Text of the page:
Excerpt From The Flemish Coil

The Flemish Coil, Nick Temple File no. 4, sits awaiting publication. I'm hopeful that will take place sometime before the end of the year. The book is unique in my writing experience in that I had a title for it years before I actually wrote it. I learned what a Flemish coil is more than 30 years ago when I was spending time with my father on his boat. I immediately thought, "That sounds like the title of a spy novel." I was reading through his collection of spy thrillers at the time, so that may have influenced my thinking. The bottom line is that I had to sort of back the plot into the title, not an easy feat, at least not for me. The selection below is from the book's first chapter. It takes place on the Glienicke Bridge, the so-called "Bridge of Spies," which entered into the contemporary consciousness thanks to Steven Spielberg's movie starring Tom Hanks. Those of us who served in Berlin during the Cold War could almost feel the bridge's presence at the southwest corner of the city, where east met west, where two superpowers traded human beings as bargaining chips in a deadly geopolitical game. I hope you enjoy it.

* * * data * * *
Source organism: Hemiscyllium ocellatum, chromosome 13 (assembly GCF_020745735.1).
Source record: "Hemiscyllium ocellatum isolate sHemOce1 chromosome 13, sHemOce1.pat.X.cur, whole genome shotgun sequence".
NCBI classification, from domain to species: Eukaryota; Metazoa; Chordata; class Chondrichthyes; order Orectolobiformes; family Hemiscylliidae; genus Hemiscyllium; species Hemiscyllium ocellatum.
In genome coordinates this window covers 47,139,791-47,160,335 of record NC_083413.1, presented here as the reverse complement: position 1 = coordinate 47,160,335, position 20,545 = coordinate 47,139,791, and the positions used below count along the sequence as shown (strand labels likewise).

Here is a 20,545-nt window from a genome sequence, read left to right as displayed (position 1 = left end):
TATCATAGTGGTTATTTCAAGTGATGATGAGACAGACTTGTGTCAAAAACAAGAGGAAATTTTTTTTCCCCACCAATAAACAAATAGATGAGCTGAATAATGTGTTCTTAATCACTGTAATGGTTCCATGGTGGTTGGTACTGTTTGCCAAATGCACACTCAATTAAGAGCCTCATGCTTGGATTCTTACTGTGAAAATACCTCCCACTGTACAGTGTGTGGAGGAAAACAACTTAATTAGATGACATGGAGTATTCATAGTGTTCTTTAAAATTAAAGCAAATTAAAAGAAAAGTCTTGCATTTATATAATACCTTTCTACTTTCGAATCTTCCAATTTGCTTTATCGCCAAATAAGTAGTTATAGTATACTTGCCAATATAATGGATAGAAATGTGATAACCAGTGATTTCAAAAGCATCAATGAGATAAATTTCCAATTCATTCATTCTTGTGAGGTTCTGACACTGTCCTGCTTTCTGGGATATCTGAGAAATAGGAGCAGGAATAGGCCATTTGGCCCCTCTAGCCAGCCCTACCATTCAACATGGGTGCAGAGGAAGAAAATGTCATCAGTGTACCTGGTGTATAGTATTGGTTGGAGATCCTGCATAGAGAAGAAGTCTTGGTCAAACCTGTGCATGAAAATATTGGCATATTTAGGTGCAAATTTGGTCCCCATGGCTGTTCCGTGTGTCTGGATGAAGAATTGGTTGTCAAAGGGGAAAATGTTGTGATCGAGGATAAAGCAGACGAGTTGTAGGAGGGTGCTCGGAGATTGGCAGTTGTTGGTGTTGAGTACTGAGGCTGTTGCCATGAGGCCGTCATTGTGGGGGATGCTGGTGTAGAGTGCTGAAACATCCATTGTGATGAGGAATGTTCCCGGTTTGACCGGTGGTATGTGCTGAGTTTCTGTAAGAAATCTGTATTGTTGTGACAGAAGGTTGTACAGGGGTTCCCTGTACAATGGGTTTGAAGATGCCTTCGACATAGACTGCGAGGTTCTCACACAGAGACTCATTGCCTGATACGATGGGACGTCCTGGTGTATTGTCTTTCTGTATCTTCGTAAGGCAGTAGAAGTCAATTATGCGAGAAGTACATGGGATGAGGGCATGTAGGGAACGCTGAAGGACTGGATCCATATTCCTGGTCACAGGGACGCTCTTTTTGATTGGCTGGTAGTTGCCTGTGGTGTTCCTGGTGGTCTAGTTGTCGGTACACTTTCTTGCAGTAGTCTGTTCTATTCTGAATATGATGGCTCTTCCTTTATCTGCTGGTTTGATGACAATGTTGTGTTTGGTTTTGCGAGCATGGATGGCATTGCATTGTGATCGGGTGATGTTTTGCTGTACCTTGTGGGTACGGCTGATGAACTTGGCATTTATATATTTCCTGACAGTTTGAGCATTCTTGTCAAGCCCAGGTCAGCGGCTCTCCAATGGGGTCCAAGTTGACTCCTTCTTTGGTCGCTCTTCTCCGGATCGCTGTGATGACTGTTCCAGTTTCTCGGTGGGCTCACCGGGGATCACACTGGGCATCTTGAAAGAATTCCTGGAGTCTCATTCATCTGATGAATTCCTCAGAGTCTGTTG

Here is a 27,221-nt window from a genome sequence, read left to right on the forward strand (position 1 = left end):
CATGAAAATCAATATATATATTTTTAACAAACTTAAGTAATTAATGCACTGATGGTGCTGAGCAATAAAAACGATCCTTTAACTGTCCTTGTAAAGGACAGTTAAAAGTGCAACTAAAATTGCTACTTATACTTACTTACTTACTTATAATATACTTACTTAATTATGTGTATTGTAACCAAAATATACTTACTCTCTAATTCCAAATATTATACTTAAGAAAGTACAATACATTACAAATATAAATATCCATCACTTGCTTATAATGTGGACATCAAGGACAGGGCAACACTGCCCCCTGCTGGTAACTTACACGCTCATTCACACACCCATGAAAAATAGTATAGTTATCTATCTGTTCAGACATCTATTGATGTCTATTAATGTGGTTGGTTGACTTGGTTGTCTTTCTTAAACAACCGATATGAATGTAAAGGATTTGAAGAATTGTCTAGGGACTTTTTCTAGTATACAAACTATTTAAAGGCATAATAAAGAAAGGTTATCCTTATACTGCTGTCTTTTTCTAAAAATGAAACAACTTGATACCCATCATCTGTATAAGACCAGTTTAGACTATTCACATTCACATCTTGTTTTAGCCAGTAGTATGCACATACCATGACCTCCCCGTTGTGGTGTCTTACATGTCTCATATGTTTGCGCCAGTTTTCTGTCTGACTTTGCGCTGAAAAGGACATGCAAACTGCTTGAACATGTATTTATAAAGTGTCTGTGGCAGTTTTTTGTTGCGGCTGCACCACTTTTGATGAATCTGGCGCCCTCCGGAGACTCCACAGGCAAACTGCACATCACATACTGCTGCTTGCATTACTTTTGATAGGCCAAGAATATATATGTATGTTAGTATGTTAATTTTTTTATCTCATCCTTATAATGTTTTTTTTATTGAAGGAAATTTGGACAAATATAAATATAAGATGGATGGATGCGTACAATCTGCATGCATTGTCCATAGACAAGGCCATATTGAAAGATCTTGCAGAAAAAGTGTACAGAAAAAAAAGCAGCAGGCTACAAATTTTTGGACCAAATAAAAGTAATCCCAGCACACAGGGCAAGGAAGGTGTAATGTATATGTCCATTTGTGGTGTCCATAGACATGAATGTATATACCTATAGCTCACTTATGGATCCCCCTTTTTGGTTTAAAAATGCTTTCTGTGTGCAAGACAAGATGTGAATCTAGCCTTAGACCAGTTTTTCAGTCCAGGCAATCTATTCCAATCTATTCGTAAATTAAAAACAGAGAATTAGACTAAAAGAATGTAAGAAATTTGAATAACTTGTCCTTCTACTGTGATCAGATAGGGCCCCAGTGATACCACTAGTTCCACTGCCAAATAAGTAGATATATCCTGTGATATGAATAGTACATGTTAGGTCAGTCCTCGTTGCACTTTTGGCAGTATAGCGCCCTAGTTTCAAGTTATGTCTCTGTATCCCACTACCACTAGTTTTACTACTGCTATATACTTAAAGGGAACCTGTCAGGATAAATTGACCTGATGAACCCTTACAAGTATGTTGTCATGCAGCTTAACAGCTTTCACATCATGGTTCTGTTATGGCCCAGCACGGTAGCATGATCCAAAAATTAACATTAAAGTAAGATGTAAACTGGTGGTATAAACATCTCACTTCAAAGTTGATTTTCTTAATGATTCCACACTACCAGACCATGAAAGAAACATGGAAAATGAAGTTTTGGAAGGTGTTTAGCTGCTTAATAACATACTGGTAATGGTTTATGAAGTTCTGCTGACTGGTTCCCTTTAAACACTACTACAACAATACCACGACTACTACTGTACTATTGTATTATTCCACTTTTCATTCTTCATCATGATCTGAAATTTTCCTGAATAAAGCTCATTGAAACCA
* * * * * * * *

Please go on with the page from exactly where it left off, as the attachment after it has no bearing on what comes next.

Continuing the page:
FROM CHAPTER 1 OF THE FLEMISH COIL

The two sets of seven men begin walking towards each other. When they are near the middle of the bridge and 20 meters apart they stop. Thompson separates himself from his armed escort as does Smertov. The spies walk slowly towards each other. They are now in the middle of the bridge, one step away from the American sergeant. They stop, facing each other.

“What the fuck are they doing?” the major thinks to himself. “Keep walking, dammit. Keep walking!”

The two men simply shake hands before they resume walking across the bridge. The major breathes a sigh of relief as the exchange is nearly complete.

“Too much cloak and dagger bullshit. There’s got to be an easier way to do this,” he thinks for about the twentieth time since getting this assignment.

Both men are no more than three meters from their countrymen, three meters from returning home, three meters from some measure of freedom when the major hears the faintest of noises from the wooded area north and east of the bridge, like an instant rush of compressed air, followed in less than three seconds by another.

Thompson and Smertov, one immediately after the other, drop to the pavement, each mortally wounded by a sniper’s bullet to the skull.